Take the 2-minute tour ×
Stack Overflow is a question and answer site for professional and enthusiast programmers. It's 100% free.

I am not a Java programmer really, so I am posting this question. The exception is being thrown java.lang.UnsupportedClassVersionError in my main class in an eclipse project. If I comment out the imports that this class has, it compiles and runs fine. If I put the imports back in, it does not work. Does this mean that the libraries I am importing were compiled with a newer or older version of java than I have? when i do java -version on the system i get 1.5_07

I could've sworn this was actually working last week, but maybe some setting in eclipse got tweaked? Is the Java Build Path in eclipse what I need to look for to check the JRE and compiler versions?

share|improve this question

5 Answers 5

up vote 12 down vote accepted

In Eclipse, the compiler version is set independent of the JRE version. That means you can set the compiler to Java version 1.6 and use the JRE 1.5. In this case, you compiled classes cannot be run.

You can check the preferences in Window / Preferences / Java / Compiler for the default compiler compliance level, or the properties of your project for a project specific compiler compliance level. Compare that level with the JRE used in your project (Project / Properties / Java Build Path -> Libraries / JRE System Library) and in your program's launch configuration (via the Run / Run Configurations... menu).

share|improve this answer
This was hte problem. Thanks. I hadn't used eclipse much and didnt realize that it could be set independently like that –  Derek May 26 '10 at 16:19

UnsupportedClassVersionError means that the Java runtime environment you are using doesn't recognise the version of a class file that you are trying to execute. The most common cause for this error is trying to use a class file compiled for a newer Java version on an older Java version - for example, you are trying to use a class compiled for Java 6 on a Java 5 runtime environment.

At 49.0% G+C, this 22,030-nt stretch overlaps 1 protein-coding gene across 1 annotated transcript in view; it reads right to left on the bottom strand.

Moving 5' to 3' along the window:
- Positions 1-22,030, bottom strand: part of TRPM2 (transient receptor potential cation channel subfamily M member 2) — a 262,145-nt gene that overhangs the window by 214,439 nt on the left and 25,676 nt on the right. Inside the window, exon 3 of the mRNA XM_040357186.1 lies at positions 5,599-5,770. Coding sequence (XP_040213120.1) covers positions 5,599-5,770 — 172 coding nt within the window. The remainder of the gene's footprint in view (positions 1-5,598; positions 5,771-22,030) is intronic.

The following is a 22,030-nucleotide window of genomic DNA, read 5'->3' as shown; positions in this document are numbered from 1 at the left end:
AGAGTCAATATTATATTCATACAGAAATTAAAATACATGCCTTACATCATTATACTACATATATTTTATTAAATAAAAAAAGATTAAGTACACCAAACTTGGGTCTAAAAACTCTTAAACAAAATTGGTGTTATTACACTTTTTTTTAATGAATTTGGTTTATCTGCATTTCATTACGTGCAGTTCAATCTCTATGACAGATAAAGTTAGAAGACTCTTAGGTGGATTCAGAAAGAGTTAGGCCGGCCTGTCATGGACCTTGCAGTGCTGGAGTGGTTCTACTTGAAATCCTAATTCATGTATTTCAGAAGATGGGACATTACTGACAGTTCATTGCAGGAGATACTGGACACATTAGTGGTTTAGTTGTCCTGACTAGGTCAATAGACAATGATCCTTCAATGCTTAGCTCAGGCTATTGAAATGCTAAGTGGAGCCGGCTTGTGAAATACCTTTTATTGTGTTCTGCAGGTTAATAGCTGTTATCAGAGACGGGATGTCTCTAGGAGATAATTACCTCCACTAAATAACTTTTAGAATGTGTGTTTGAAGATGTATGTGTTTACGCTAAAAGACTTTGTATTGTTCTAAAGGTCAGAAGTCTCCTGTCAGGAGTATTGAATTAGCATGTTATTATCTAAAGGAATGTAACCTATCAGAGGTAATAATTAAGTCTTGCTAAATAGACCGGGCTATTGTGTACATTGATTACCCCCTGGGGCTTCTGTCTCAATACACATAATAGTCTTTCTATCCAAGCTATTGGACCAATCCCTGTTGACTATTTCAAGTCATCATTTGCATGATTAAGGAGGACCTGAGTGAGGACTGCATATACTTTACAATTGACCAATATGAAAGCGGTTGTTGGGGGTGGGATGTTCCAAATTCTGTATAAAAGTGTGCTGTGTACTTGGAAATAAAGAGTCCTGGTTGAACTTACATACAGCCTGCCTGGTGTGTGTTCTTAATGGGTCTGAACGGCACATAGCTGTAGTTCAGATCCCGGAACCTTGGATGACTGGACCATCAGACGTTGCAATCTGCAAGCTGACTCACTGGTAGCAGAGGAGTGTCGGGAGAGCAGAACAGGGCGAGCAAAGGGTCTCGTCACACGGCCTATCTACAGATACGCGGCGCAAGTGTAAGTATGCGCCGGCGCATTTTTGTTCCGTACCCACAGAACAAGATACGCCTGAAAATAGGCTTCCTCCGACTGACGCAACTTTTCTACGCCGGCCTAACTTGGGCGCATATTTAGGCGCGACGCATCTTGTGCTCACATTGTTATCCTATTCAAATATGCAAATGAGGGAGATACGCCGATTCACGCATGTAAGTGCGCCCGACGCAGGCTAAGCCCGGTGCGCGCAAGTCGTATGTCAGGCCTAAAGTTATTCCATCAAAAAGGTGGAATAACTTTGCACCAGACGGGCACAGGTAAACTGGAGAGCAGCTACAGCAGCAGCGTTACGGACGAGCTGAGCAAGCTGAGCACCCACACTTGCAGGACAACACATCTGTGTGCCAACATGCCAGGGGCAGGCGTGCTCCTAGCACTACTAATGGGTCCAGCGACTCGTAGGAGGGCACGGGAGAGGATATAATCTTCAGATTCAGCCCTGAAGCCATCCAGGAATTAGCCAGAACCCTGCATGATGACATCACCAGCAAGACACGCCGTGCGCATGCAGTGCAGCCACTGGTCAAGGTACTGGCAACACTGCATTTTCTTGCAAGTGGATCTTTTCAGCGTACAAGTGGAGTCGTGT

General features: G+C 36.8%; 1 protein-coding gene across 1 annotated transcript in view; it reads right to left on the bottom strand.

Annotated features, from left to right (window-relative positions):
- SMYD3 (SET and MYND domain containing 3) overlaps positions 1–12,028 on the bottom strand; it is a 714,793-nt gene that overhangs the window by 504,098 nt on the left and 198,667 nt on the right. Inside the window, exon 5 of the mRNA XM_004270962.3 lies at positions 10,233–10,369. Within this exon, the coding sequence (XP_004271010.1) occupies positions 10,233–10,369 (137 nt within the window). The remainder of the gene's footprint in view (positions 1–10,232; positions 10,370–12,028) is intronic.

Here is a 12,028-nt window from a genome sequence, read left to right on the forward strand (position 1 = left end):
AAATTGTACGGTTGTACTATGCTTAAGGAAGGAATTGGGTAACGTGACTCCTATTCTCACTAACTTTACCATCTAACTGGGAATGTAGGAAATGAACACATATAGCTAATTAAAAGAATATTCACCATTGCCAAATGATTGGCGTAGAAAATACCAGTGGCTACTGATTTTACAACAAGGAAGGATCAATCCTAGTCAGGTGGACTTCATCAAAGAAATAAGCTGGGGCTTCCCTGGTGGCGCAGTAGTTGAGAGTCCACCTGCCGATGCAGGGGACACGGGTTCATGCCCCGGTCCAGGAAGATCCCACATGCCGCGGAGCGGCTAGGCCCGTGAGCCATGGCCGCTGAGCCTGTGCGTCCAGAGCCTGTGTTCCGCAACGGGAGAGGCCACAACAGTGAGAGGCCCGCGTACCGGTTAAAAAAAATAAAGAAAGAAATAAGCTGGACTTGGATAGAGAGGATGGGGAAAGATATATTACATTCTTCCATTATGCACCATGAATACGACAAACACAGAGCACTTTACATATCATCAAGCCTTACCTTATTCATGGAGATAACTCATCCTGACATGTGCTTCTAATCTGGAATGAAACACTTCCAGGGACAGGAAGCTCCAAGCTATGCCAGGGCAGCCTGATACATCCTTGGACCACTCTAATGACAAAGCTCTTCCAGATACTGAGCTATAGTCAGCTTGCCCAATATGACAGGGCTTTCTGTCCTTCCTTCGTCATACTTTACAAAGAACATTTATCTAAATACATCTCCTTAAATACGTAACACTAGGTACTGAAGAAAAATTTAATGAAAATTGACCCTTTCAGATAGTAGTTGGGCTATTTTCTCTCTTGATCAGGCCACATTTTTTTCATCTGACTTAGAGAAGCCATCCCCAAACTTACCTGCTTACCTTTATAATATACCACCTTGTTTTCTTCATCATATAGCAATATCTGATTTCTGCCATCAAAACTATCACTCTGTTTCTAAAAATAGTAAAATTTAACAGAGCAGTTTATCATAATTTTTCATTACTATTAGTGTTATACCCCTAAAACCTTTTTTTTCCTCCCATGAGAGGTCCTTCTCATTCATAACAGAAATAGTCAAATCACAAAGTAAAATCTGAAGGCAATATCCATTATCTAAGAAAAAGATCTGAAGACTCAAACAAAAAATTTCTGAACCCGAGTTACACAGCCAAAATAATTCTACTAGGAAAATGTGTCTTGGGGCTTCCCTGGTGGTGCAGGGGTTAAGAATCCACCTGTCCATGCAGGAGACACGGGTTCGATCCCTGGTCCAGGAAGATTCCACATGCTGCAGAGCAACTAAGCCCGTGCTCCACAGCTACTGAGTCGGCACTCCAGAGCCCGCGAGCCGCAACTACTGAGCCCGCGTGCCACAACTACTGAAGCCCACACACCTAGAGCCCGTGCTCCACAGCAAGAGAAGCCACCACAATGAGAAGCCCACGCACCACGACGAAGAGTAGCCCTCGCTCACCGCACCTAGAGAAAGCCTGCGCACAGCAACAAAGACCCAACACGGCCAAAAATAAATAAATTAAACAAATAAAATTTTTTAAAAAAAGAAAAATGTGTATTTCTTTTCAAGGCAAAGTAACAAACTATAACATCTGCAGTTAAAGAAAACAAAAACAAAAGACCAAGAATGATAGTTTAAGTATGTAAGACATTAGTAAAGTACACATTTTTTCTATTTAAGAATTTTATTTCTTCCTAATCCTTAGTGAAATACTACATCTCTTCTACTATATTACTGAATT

As Eugene explained, Eclipse has its own built-in compiler, it does not use the compiler from the JDK - so that's how you can end up with Java 6 class files even if you're running on Java 5.

Christian explains how to set the Java class file version in Eclipse.

share|improve this answer

Eclipse is not using JDK compiler, but has its own compiler which can produce bytecode for any JRE. You need to make sure that compiler settings in your project are set to the same or lower version as the JRE you have registered in Eclipse. See Window / Preferences / Java / Installed JREs and also check what JRE is used in your launch configuration (see Run menu for that).

share|improve this answer

If your imported classes come from an external library (i.e., not compiled from sources within your project), then you should validate that the JRE used for your project is new enough for this library.

share|improve this answer

If you are using Maven with Eclipse, you can use the Maven plugin to update the project and then do a Maven "clean" . This resolved a goofy and unexpected show of this error in my case.

share|improve this answer

Your Answer


By posting your answer, you agree to the privacy policy and terms of service.

Not the answer you're looking for? Browse other questions tagged or ask your own question.